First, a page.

Court hears appeal in Fortuyn murder
A Dutch court began hearings Tuesday to reconsider the 18-year prison sentence of the convicted killer of populist and openly gay politician Pim Fortuyn, with judges questioning his motive for the crime. Lawyers for Volkert van der Graaf argued that the sentence is too harsh, while prosecutors said they want the animal rights activist to serve life in prison. Van der Graaf's sentence was "more than is usual in this sort of case, and we see no reason why," defense lawyer Steijn Franken told the three judges hearing the appeal at a high-security courthouse outside Amsterdam. Defense lawyers have noted that the usual sentence for a single murder is 12 to 16 years in the Netherlands, where there is no death penalty and life sentences generally are given only to serial murderers. As Van der Graaf entered the courtroom Tuesday, Fortuyn supporters began chanting "Pim Fortuyn, we go on!"
Prosecutor Inge van Asperen de Boer said trial judges hadn't properly considered the damage the murder did to the democratic process; Van der Graaf's lukewarm remorse; the chance that he may have lied about his motives; and that he might kill again. The hearings will run through this week at the Amsterdam district court, and a verdict is expected by July 19.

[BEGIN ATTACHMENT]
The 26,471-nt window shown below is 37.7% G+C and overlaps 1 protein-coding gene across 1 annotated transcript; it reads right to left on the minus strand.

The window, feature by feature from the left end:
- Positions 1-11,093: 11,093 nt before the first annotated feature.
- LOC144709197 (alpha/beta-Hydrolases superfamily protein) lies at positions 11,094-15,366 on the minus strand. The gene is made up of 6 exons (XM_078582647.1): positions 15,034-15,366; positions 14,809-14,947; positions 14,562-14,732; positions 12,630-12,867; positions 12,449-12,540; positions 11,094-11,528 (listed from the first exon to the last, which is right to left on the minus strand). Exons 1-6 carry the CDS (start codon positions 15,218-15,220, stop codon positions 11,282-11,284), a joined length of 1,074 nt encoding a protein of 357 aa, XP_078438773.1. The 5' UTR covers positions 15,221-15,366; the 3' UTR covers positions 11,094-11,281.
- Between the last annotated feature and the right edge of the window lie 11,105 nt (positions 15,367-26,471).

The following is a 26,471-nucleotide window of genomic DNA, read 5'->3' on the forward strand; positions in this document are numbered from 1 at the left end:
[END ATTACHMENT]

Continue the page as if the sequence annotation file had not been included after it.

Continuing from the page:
Van der Graaf, 33, confessed to shooting Fortuyn outside a radio station on May 6, 2002, just days before elections in which Fortuyn was running for prime minister on an anti-immigration platform. Fortuyn was an outspoken academic who shook up polite Dutch politics by blaming rising crime on Muslim immigrants. He was hated by many leftists and loved by many blue-collar Dutch who felt he was the only politician willing to address their concerns. His murder set off a year of political turmoil in which support for his party first surged and then collapsed. But many of Fortuyn's ideas, especially regarding immigration, have become policy.